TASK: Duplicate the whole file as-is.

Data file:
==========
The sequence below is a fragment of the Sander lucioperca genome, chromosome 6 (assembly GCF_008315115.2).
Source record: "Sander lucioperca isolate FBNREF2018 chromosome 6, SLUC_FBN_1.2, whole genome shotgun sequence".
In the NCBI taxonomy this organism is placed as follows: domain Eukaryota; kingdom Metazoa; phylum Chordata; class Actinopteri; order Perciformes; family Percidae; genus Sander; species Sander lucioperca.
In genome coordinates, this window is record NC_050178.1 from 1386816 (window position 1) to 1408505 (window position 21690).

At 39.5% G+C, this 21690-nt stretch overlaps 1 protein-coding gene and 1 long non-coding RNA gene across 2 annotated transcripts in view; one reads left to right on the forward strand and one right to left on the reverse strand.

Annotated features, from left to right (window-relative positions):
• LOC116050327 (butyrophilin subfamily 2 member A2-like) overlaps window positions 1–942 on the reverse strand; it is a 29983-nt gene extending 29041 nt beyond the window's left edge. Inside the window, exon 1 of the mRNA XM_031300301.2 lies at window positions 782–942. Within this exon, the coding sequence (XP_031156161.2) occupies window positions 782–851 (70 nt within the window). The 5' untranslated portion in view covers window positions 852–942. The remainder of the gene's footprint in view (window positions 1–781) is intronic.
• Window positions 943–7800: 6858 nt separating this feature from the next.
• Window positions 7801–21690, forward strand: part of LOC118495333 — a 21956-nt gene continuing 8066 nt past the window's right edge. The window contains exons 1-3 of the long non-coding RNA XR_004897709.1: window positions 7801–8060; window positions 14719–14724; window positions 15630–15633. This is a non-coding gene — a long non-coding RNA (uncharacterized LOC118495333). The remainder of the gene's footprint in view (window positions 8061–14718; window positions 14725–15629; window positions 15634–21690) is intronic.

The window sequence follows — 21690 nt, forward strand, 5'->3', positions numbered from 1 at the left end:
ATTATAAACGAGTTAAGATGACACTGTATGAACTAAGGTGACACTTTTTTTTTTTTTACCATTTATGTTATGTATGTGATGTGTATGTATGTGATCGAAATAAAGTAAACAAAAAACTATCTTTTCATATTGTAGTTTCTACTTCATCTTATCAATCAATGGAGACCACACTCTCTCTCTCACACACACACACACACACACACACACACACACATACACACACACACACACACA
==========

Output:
The sequence below is a fragment of the Sander lucioperca genome, chromosome 6 (assembly GCF_008315115.2).
Source record: "Sander lucioperca isolate FBNREF2018 chromosome 6, SLUC_FBN_1.2, whole genome shotgun sequence".
In the NCBI taxonomy this organism is placed as follows: domain Eukaryota; kingdom Metazoa; phylum Chordata; class Actinopteri; order Perciformes; family Percidae; genus Sander; species Sander lucioperca.
In genome coordinates, this window is record NC_050178.1 from 1386816 (window position 1) to 1408505 (window position 21690).

At 39.5% G+C, this 21690-nt stretch overlaps 1 protein-coding gene and 1 long non-coding RNA gene across 2 annotated transcripts in view; one reads left to right on the forward strand and one right to left on the reverse strand.

Annotated features, from left to right (window-relative positions):
• LOC116050327 (butyrophilin subfamily 2 member A2-like) overlaps window positions 1–942 on the reverse strand; it is a 29983-nt gene extending 29041 nt beyond the window's left edge. Inside the window, exon 1 of the mRNA XM_031300301.2 lies at window positions 782–942. Within this exon, the coding sequence (XP_031156161.2) occupies window positions 782–851 (70 nt within the window). The 5' untranslated portion in view covers window positions 852–942. The remainder of the gene's footprint in view (window positions 1–781) is intronic.
• Window positions 943–7800: 6858 nt separating this feature from the next.
• Window positions 7801–21690, forward strand: part of LOC118495333 — a 21956-nt gene continuing 8066 nt past the window's right edge. The window contains exons 1-3 of the long non-coding RNA XR_004897709.1: window positions 7801–8060; window positions 14719–14724; window positions 15630–15633. This is a non-coding gene — a long non-coding RNA (uncharacterized LOC118495333). The remainder of the gene's footprint in view (window positions 8061–14718; window positions 14725–15629; window positions 15634–21690) is intronic.

The window sequence follows — 21690 nt, forward strand, 5'->3', positions numbered from 1 at the left end:
ATTATAAACGAGTTAAGATGACACTGTATGAACTAAGGTGACACTTTTTTTTTTTTTACCATTTATGTTATGTATGTGATGTGTATGTATGTGATCGAAATAAAGTAAACAAAAAACTATCTTTTCATATTGTAGTTTCTACTTCATCTTATCAATCAATGGAGACCACACTCTCTCTCTCACACACACACACACACACACACACACACACACATACACACACACACACACACA